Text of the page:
Filipinos in Libya told: Evacuate despite ceasefire talks
Filipinos in Libya still need to evacuate away from previous encounter sites in the capital even as the UN-recognized government and strongman Gen. Khalifa Haftar ironed out a ceasefire agreement, an envoy said Tuesday.
First raised by Manila's foreign affairs department in May, the highest in a 4-step crisis alert system remained hoisted over Tripoli and nearby areas, which called for the mandatory evacuation of Filipinos there, said Ambassador Elmer Cato said.
Only 12 Filipinos so far requested repatriation. Filipinos in Libya, who are mostly nurses, refuse to leave their jobs, Cato said.
"Hindi nila maiwan iyong kanilang mga trabaho at naintindihan naman natin iyong sitwasyon nila," he told radio DZMM.
"Ang understanding natin sa Filipino community dito is while handa ang Embahada na i-repatriate sila, kung hindi pa sila ready ay just make sure na umiwas sila sa kaguluhan," he added.
(They can't leave their jobs and we understand their situation. Our understanding with the Filipino community here is that while the Embassy is ready to repatriate them, if they are not ready, they should just make sure to avoid the conflict.)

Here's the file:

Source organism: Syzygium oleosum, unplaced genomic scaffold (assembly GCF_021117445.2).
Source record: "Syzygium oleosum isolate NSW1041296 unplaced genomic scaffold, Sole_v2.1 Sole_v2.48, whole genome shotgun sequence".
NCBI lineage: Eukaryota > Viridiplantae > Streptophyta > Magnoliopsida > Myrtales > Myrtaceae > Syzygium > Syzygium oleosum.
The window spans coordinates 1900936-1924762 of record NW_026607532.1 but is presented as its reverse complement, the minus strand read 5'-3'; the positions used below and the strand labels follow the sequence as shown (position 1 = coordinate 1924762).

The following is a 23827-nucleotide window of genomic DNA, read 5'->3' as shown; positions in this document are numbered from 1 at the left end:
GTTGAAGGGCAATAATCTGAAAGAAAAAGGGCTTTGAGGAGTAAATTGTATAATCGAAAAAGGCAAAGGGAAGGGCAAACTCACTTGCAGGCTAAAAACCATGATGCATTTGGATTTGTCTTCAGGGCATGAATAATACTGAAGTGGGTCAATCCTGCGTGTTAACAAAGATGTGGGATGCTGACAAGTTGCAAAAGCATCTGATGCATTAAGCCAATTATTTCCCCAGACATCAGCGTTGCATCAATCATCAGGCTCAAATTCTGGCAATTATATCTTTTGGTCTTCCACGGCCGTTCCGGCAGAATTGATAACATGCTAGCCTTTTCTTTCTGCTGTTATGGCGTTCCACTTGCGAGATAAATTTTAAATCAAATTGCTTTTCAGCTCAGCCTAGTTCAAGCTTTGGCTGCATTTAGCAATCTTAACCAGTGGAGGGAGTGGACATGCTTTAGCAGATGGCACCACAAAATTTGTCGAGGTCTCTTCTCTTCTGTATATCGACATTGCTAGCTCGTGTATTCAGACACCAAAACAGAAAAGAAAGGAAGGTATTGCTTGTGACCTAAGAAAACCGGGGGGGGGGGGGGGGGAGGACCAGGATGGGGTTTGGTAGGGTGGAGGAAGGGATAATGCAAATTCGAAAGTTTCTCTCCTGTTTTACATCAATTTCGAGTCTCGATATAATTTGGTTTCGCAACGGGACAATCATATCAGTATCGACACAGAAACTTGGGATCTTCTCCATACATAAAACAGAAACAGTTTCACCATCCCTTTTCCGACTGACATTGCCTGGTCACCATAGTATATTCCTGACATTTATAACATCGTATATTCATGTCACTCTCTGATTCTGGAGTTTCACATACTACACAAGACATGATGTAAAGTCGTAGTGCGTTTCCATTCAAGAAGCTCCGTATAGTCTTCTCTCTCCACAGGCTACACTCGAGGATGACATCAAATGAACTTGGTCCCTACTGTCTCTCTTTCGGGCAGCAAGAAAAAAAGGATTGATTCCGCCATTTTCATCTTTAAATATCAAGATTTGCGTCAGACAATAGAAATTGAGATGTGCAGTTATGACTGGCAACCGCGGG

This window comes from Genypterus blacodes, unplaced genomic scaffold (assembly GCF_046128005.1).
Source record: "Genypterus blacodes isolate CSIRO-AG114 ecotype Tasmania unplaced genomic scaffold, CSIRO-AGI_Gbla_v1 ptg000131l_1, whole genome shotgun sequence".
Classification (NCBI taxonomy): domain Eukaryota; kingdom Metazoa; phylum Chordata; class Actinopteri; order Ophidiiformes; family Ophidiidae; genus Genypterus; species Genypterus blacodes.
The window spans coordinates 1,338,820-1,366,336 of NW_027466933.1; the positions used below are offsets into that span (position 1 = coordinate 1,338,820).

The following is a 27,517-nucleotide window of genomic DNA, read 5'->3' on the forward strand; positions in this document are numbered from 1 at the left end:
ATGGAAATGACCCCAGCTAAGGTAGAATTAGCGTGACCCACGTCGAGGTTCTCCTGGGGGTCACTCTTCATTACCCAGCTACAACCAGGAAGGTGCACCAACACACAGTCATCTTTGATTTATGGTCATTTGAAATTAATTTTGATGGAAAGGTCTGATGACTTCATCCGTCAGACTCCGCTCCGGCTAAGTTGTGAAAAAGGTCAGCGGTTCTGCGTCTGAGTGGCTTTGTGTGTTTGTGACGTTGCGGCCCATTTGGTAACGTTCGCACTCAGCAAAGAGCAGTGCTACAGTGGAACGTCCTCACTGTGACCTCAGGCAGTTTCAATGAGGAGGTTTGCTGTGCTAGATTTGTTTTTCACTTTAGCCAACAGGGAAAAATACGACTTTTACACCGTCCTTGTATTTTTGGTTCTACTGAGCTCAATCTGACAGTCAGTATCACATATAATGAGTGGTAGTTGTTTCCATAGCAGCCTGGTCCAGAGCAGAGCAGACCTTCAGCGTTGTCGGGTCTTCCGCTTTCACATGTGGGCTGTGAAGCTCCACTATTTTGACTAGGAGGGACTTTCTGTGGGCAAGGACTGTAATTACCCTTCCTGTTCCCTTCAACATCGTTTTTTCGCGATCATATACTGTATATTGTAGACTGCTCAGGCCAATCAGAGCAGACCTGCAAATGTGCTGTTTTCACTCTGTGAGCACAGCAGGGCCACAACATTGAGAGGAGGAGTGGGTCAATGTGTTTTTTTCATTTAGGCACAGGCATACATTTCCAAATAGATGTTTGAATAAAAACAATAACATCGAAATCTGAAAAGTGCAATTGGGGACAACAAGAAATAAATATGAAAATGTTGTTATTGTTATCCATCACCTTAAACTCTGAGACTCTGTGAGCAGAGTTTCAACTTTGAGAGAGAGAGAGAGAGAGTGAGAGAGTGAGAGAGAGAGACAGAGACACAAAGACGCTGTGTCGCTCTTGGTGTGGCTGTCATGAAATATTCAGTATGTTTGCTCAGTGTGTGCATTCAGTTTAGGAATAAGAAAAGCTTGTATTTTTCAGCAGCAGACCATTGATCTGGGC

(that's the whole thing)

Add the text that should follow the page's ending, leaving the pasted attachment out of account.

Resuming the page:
During talks in Moscow on Monday, Haftar delayed signing a ceasefire agreement that would end 9 months of fighting with the UN-recognized government headed by Fayez al-Sarraj.
Sarraj's Government of National Accord (GNA) in Tripoli has been under attack since last April from forces loyal to Haftar, who is based in the east of the country along with his loyalist politicians.
The 2 sides were expected to agree the terms of a ceasefire that took effect over the weekend, raising hopes of an end to the latest fighting to wrack the oil-rich North African country since a 2011 NATO-backed uprising killed longtime dictator Moamer Kadhafi.
Russian Foreign Minister Sergei Lavrov said Sarraj and the head of High Council of State in Tripoli, Khaled al-Mechri, have signed the document, but Haftar and his ally Aguila Saleh "have asked for a bit more time until morning" to study it.
Turkey and Russia's foreign and defence ministers acted as mediators, but the rival delegations did not apparently meet face-to-face. With a report from Agence France-Presse
DZMM, Jan. 14, 2020